Is the joint pain I'm suffering at 60 an inevitable part of growing old?
Published 27/05/2014 | 02:30
I FEEL like I'm getting old. I turned 60 last year and recently I've been suffering with pain and stiffness in my shoulder and knees. The pain gets bad when I try to go for a walk and is limiting what I can do. Is this a normal part of ageing?
JOINT pain is a condition that many people worry about. The word arthritis comes from the Greek word "athron" meaning joint and the Latin word "itis" meaning inflammation. So arthritis is a condition in which inflammation occurs in the joints of the body. Joints occur where bones meet each other.
Arthritis is quite common and it has been estimated that one in six Irish people suffer from this condition. Women are more likely to be affected than men and arthritis-type pain is a mentioned in up to 30pc of GP consults. Arthritis, however, is not a single disorder – there are over 100 different types.
The severity of arthritis can vary greatly but it shouldn't be underestimated. It is the single biggest cause of disability in Ireland and is estimated to cost over €1.5bn per year to the State in lost working hours.
Inflammation in joints can lead to pain and stiffness and if it is prolonged can lead to damage to the joint. The majority of cases of arthritis occur in people over the age of 55. The most common form of arthritis in this age group is Osteoarthritis. This develops when cartilage (a tissue that covers the ends of bone in a joint) becomes worn down.
Cartilage normally protects the bones and helps absorb pressure and movement in the joint. When this becomes thinner the bony surfaces become exposed, rubbing off each other and this leads to pain and inflammation. Over time, the joint then becomes worn down, and serious joint damage can occur.
Osteoarthritis is most common in the hips, knees, and spine, although it can occur in other joints such as the shoulders. Those affected commonly complain of pain and stiffness that gets worse with exercise or use of the joint and there is often a sense of clicking or grinding. Movement can become quite limited. The symptoms are often worst when you're starting to move after a prolonged rest or sleep.
Most people suffering from pain will visit their doctor seeking answers. This appointment is important in order to get a correct diagnosis, as other illnesses can cause similar symptoms. Unlike other forms of arthritis, blood tests are not usually helpful. X-rays are not always necessary to diagnose arthritis but can help assess the extent of joint damage. Answers can be difficult to get, as the exact cause of osteoarthritis is not known.
Obesity makes arthritis worse. The skeleton is put under serious strain by excess body weight. Maintaining activity is vital, as exercise helps preserve the movement and function of the joint. Water-based exercise can be especially helpful.
Osteoarthritis can develop in joints that were injured earlier in life so it is important to take any joint damage or injury seriously and ensure proper rehabilitation and follow-up. Returning to exercise too soon can have consequences down the road. People often associate a change in weather with increased pain, particularly if the weather is damp. This has not been confirmed in clinical trials and osteoarthritis occurs in all climates.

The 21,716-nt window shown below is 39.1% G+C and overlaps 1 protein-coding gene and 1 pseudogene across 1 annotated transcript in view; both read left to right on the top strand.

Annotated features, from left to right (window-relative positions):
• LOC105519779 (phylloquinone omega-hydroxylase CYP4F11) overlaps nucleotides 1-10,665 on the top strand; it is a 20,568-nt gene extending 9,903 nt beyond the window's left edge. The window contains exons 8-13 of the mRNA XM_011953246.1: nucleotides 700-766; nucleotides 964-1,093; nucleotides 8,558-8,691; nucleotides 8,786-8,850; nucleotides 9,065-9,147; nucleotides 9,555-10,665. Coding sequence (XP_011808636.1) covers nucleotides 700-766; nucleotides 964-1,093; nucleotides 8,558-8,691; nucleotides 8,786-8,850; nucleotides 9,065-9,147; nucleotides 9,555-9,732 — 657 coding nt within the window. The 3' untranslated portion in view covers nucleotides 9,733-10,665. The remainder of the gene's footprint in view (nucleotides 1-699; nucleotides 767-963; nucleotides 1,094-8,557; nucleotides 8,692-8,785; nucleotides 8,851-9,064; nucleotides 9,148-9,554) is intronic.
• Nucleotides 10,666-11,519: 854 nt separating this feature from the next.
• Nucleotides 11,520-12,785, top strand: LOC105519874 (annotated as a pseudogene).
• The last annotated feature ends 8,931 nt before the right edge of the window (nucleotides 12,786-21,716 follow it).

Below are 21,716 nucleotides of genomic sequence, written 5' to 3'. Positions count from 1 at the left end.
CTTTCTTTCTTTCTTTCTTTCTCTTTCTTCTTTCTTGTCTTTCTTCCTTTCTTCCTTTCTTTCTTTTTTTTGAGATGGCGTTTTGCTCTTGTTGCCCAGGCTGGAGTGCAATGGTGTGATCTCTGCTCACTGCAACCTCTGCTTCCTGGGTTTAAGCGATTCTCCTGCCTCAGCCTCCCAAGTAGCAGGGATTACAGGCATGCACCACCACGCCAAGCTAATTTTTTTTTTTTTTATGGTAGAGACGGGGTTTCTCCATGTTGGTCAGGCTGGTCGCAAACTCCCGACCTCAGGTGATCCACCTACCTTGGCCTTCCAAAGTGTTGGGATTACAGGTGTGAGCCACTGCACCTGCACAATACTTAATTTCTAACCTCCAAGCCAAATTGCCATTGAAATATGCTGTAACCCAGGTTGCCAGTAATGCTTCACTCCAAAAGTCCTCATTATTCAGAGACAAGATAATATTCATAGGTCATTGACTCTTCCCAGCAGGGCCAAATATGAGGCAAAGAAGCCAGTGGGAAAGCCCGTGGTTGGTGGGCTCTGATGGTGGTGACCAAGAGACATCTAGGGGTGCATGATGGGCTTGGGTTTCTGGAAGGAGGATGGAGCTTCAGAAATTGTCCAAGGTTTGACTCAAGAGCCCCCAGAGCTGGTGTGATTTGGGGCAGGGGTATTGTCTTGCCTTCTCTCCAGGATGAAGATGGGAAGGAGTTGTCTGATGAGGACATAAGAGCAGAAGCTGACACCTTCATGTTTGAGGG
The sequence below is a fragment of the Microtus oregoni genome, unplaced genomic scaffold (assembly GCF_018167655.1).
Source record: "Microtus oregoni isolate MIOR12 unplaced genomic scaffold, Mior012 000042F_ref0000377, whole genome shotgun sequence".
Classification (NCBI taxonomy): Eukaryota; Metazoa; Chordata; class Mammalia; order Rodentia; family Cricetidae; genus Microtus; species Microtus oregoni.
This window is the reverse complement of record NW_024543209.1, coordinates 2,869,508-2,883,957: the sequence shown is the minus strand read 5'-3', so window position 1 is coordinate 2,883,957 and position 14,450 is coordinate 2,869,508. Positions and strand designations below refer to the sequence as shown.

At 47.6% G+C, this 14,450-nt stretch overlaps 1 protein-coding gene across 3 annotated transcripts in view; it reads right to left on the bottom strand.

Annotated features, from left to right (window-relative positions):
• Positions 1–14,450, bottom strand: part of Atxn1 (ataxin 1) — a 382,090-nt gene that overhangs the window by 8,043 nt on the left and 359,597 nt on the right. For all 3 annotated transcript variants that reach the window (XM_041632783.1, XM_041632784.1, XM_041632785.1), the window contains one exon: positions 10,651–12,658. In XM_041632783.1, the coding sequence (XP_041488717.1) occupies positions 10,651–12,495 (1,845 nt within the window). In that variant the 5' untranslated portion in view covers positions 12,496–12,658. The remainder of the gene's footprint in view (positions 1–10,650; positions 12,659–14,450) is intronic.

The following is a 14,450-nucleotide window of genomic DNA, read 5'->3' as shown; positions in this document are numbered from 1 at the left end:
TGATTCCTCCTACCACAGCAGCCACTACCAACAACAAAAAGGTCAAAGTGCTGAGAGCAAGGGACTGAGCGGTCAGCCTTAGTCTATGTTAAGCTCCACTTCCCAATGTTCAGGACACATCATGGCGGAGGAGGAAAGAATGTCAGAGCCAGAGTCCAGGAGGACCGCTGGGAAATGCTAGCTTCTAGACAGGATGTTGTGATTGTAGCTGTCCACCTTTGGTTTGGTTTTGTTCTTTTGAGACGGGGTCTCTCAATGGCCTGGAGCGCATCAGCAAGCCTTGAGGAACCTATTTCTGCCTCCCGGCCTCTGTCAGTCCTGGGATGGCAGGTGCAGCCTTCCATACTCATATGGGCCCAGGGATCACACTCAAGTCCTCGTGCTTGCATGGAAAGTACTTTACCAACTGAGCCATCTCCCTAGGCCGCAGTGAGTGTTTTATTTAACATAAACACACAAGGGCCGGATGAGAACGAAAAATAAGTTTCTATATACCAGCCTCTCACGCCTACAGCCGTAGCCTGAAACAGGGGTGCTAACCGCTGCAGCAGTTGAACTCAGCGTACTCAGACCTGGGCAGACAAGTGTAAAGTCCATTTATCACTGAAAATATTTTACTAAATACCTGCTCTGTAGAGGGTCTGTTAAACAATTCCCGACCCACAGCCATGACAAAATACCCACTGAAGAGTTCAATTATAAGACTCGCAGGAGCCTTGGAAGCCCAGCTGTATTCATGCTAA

There is no cure for osteoarthritis so the goals of treatment are to reduce pain, improve mobility and improve muscle strength. Painkillers are core to the treatment. It is much better to take regular analgesia and be as active as possible, as inactivity leads to deterioration. Paracetamol and anti-inflammatory agents are the main drugs prescribed.
Paracetamol is a safe drug when taken in correct doses, rarely interacts with other drugs and has few, if any, side-effects. Anti-inflammatory drugs such as Ibuprofen are usually very helpful but long-term use should be under medical supervision, as side-effects can occur.
Mobility is improved through exercise and joint strengthening. Following a recommended exercise plan can provide huge benefits. Physiotherapists can be a great source of advice and help for those suffering from arthritis. For some people, the joint damage becomes so severe that a surgical joint replacement is necessary.
This can be a very daunting operation but the improvement in quality of life is often dramatic. As with many chronic illnesses, people often seek alternative remedies. Glucosamine, a mineral derived from shellfish, is often used. Most benefits were shown for glucosamine sulphate at doses of 1,500mg a day but it has had mixed results in studies. I often recommend trying this but if there are no benefits after three months it's probably not worth continuing, as it doesn't help everyone. Omega 3 fatty acids have shown some anti-inflammatory action and can help in some people.
It does sound like you might be developing some signs of osteoarthritis but I would advise a check-up with your doctor to confirm this. There is a lot of ongoing research into the cause and treatment of osteoarthritis. Although we often refer to "wear and tear" in the joints it is not considered a normal part of the ageing process. What we do know is that prevention is better than cure and, as for many chronic diseases, leading a healthy, active life is paramount in maintaining good joint health.
Health & Living